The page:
- Lebanon’s prime minister, Hassan Diab, has blamed the recent disaster in Beirut on the explosion of 2,700 tonnes of ammonium nitrate
- Ammonium nitrate can be used to make fertilisers and explosives
- Major General Abbas Ibrahim of Lebanon's General Security Directorate said highly explosive materials had been confiscated
- The death toll rose overnight to at least 100 and more than 4 000 people were wounded
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Rescue workers are still digging through rubble searching for survivors as fires continued to burn in the Lebanese capital where an explosion killed more than 100 and injured thousands.
While the cause of the explosion was not immediately clear, Lebanon's Internal Security Chief Abbas Ibrahim said the site of the blast had been housing highly explosive materials.
Lebanon’s prime minister, Hassan Diab, blamed the catastrophe on the explosion of 2 700 tonnes of ammonium nitrate, which can be used to make fertilisers and explosives.
Major General Abbas Ibrahim also said the massive blast that shook Beirut's port was caused by confiscated high explosive materials.
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A Red Cross official was quoted by the country's Daily Star stating that the death toll rose overnight to at least 100 and that more than 4 000 people had been wounded.
Beirut governor Marwan Abboud later told a local radio station that more than 100 people remain missing, including several firefighters
“Beirut has never gone through what it went through on Tuesday,” Abboud said.
"It would be naive to describe such an explosion as due to fireworks," Ibrahim told Lebanese TV.
As is common after major disasters, there has been some confusion over the death toll. A named Red Cross official was earlier quoted by local broadcasters saying that the number of fatalities was expected to reach 100.
However, it now appears that the number of deaths has passed this grim milestone.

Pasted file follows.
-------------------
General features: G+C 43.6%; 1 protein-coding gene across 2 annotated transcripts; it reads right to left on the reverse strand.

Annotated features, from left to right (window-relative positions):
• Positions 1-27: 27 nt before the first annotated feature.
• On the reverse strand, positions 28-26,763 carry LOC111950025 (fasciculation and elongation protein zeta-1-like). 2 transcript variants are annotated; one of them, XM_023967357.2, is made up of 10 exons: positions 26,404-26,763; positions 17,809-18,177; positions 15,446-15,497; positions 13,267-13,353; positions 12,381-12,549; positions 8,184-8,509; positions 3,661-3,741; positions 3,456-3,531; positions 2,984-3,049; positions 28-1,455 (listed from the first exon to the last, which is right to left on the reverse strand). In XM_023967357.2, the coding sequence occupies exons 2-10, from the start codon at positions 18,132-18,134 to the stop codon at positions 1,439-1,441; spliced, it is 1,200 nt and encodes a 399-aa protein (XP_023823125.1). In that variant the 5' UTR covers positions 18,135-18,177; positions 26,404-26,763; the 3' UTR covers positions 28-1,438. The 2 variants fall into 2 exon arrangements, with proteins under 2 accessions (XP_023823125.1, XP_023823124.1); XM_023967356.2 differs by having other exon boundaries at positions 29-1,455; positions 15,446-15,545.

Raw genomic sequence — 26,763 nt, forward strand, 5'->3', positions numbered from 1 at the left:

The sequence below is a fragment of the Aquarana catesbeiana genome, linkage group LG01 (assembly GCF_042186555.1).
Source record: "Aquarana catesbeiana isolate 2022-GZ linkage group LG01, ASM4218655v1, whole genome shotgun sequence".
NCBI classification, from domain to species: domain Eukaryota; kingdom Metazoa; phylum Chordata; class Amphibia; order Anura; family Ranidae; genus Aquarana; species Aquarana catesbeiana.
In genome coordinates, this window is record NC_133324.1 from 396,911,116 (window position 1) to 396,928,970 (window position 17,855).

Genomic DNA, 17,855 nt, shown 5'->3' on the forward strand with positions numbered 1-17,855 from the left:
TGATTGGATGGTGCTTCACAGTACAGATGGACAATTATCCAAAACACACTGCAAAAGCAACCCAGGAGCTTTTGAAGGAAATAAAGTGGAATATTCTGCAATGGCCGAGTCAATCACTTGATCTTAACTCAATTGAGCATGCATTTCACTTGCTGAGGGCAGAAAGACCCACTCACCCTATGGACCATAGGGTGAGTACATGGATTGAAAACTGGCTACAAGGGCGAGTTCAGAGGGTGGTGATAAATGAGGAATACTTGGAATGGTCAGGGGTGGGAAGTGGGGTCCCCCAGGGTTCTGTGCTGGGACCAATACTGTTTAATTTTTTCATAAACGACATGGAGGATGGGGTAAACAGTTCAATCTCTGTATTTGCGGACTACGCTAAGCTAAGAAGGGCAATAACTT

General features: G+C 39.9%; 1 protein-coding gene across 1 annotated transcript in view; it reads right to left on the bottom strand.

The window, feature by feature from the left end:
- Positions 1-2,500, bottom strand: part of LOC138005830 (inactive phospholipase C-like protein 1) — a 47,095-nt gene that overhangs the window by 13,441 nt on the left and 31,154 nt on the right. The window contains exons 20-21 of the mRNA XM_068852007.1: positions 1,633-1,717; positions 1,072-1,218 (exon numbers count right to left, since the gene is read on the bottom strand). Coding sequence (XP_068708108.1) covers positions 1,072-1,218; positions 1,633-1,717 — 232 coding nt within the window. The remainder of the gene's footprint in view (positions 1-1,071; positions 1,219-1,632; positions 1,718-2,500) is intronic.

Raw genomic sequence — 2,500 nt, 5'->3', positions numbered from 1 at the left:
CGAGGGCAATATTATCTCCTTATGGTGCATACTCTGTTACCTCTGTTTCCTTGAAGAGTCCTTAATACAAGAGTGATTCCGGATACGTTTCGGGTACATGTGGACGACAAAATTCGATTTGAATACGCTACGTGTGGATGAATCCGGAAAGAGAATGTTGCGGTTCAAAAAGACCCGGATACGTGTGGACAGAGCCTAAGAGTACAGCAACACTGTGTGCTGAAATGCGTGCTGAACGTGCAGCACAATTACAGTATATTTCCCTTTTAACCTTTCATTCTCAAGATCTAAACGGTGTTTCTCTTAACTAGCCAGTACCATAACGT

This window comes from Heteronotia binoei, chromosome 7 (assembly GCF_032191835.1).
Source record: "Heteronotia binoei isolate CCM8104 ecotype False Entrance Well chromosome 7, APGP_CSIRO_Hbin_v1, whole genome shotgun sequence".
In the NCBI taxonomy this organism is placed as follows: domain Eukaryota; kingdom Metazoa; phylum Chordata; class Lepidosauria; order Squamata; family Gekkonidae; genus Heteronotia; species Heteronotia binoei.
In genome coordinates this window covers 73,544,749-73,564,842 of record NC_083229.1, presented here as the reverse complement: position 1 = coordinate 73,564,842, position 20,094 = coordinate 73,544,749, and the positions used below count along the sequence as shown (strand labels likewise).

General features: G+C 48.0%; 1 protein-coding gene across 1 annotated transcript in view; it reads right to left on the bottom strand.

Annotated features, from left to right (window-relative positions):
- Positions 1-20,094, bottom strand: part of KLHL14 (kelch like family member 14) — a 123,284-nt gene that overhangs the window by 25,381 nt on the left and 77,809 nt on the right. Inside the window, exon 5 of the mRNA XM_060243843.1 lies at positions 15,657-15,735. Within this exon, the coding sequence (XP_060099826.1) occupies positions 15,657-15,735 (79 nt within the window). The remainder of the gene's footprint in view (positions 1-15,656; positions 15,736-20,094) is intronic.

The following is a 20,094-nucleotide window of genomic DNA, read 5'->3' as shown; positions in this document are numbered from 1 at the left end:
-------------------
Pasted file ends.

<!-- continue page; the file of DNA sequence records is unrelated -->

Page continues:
Nearly all the windows along one popular commercial strip had been blown out and the street was littered with glass, rubble and cars that had slammed into each other after the blast.
The buildings that remained standing in the blast area looked as though they had been skinned, leaving only hulking skeletons.
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Meanwhile, Briefly.co.za earlier reported that two huge explosions rocked the Lebanese capital Beirut on Tuesday, August 4, killing and injuring dozens of people, shaking buildings and sending huge plumes of smoke into the sky.
It is not yet clear what caused the explosion in the city's port region but videos posted online showed a large mushroom cloud and destroyed buildings.
A report by BBC showed Lebanon's internal security chief saying the blast happened in an area housing highly explosive materials.
Lebanon's Prime Minister Hasan Diab declared Wednesday, 5 August a day of mourning. He also said that those responsible for the explosion at the dangerous warehouse at the port area would pay the price.
"I promise you that this catastrophe will not pass without accountability... Those responsible will pay the price," he said in a televised speech.
"Facts about this dangerous warehouse that has been there since 2014 will be announced and I will not pre-empt the investigations," he added.
Further reports indicated every shop in the Hamra commercial district had sustained damage, with entire shopfronts destroyed, windows shattered and many cars wrecked. Lebanese Health Minister Hamad Hasan spoke of many injuries and extensive damage and the Lebanese Red Cross says hundreds of people had been taken to hospital.
Sections of local media reported the blasts may have been an accident.
Among those feared dead is the secretary-general of the Kataeb political party, Nazar Najarian, according to Lebanon state-run NNA news. Najarian is reported to have been in his office when the explosion happened. He died after being critically injured.
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